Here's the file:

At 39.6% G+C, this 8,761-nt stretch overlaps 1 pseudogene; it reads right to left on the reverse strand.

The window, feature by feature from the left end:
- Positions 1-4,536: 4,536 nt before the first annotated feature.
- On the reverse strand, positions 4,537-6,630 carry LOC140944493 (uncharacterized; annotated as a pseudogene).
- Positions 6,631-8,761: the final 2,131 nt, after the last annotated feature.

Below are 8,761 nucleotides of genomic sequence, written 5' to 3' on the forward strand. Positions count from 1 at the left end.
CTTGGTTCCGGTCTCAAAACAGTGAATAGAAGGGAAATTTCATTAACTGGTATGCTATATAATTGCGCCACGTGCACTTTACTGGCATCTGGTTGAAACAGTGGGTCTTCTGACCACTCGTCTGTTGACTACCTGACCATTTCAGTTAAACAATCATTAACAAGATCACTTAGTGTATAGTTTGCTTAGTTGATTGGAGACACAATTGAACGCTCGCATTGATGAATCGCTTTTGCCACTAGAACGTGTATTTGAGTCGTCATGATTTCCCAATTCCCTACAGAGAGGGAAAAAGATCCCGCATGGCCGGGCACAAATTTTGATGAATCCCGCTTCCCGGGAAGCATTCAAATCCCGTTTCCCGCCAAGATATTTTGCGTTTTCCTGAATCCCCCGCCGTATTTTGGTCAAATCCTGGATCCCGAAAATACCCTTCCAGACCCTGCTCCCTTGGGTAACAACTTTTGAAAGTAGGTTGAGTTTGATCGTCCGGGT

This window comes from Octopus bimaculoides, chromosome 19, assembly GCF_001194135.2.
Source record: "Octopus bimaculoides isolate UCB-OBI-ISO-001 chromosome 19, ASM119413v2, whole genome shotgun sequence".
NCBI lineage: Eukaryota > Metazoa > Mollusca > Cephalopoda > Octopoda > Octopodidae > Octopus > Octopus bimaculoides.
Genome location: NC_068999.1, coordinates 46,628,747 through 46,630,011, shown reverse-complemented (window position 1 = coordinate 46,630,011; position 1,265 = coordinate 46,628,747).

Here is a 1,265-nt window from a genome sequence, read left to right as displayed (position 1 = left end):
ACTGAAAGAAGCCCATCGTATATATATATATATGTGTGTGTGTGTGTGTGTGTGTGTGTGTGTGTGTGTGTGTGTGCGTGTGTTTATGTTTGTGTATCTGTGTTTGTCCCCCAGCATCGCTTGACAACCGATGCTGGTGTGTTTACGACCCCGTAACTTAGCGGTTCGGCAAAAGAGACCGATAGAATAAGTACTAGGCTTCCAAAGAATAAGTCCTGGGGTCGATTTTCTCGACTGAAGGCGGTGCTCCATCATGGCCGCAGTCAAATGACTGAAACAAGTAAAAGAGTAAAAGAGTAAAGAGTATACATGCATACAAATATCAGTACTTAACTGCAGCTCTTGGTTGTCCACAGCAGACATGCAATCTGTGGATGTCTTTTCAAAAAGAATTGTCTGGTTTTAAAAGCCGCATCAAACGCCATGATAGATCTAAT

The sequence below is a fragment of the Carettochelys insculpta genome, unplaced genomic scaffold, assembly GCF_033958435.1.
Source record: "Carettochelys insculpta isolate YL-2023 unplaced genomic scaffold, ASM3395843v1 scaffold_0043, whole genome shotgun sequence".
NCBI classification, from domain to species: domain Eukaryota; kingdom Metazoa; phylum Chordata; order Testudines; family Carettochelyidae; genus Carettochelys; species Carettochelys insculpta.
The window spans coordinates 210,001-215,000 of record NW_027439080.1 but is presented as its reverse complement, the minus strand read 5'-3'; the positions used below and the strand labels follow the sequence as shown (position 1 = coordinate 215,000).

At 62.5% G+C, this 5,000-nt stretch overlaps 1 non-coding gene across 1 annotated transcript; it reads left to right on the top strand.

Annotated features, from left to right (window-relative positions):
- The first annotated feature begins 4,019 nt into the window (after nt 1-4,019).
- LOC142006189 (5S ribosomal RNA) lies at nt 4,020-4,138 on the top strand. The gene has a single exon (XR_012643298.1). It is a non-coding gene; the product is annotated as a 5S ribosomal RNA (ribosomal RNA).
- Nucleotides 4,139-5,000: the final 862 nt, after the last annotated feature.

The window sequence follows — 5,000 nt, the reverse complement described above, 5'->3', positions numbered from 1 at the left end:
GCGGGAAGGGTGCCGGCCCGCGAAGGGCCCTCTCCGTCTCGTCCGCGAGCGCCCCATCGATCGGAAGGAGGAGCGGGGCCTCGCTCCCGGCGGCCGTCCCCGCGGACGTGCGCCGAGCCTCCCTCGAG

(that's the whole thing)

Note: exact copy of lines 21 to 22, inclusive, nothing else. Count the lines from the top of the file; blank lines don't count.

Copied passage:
- LOC142006189 (5S ribosomal RNA) lies at nt 4,020-4,138 on the top strand. The gene has a single exon (XR_012643298.1). It is a non-coding gene; the product is annotated as a 5S ribosomal RNA (ribosomal RNA).
- Nucleotides 4,139-5,000: the final 862 nt, after the last annotated feature.